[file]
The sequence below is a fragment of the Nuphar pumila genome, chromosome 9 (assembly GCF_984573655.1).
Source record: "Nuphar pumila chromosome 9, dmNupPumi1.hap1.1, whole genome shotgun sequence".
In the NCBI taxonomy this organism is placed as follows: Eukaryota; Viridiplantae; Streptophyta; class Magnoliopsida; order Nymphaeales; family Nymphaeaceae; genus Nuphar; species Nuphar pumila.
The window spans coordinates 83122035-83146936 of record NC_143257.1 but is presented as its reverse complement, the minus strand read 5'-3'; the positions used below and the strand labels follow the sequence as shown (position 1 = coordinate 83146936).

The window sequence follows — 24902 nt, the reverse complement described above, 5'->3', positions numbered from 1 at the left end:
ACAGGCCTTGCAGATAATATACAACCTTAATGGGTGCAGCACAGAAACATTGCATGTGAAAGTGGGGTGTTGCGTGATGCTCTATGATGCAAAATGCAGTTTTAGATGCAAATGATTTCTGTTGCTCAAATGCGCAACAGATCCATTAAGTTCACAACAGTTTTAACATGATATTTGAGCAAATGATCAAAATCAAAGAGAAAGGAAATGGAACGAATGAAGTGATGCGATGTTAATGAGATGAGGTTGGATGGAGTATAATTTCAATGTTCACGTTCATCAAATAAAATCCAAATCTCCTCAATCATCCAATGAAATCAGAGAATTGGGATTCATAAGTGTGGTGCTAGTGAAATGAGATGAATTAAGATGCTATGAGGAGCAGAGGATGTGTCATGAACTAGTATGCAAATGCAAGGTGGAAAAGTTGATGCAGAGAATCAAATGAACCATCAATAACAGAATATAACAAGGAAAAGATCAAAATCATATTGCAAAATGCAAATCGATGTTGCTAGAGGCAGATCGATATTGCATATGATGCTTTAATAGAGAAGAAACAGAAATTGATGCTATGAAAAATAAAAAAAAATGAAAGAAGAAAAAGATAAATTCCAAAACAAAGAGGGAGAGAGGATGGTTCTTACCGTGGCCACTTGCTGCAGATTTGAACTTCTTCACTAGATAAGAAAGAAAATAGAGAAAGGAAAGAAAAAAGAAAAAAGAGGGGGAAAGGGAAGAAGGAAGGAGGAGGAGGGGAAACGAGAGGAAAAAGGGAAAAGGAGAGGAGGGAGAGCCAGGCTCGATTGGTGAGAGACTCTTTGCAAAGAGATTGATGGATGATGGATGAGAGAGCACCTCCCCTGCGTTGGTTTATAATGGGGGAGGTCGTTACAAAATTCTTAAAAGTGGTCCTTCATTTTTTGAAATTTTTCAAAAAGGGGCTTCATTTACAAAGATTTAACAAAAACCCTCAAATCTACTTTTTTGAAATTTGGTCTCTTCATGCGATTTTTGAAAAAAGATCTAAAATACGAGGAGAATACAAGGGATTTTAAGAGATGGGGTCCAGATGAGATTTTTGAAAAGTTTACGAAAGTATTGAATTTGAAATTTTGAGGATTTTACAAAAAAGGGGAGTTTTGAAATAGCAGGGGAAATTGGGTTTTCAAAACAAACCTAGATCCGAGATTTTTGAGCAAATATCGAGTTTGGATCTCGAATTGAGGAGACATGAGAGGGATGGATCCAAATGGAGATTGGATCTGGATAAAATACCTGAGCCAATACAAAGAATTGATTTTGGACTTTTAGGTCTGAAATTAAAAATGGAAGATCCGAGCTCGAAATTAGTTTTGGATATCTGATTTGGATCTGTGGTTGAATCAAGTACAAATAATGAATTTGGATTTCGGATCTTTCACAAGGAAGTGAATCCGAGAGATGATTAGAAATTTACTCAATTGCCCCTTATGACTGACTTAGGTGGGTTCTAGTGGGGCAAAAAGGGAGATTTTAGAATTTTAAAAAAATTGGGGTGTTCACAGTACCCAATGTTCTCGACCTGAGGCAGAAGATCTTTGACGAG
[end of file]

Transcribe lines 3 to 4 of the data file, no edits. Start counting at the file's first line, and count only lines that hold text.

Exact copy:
In the NCBI taxonomy this organism is placed as follows: Eukaryota; Viridiplantae; Streptophyta; class Magnoliopsida; order Nymphaeales; family Nymphaeaceae; genus Nuphar; species Nuphar pumila.
The window spans coordinates 83122035-83146936 of record NC_143257.1 but is presented as its reverse complement, the minus strand read 5'-3'; the positions used below and the strand labels follow the sequence as shown (position 1 = coordinate 83146936).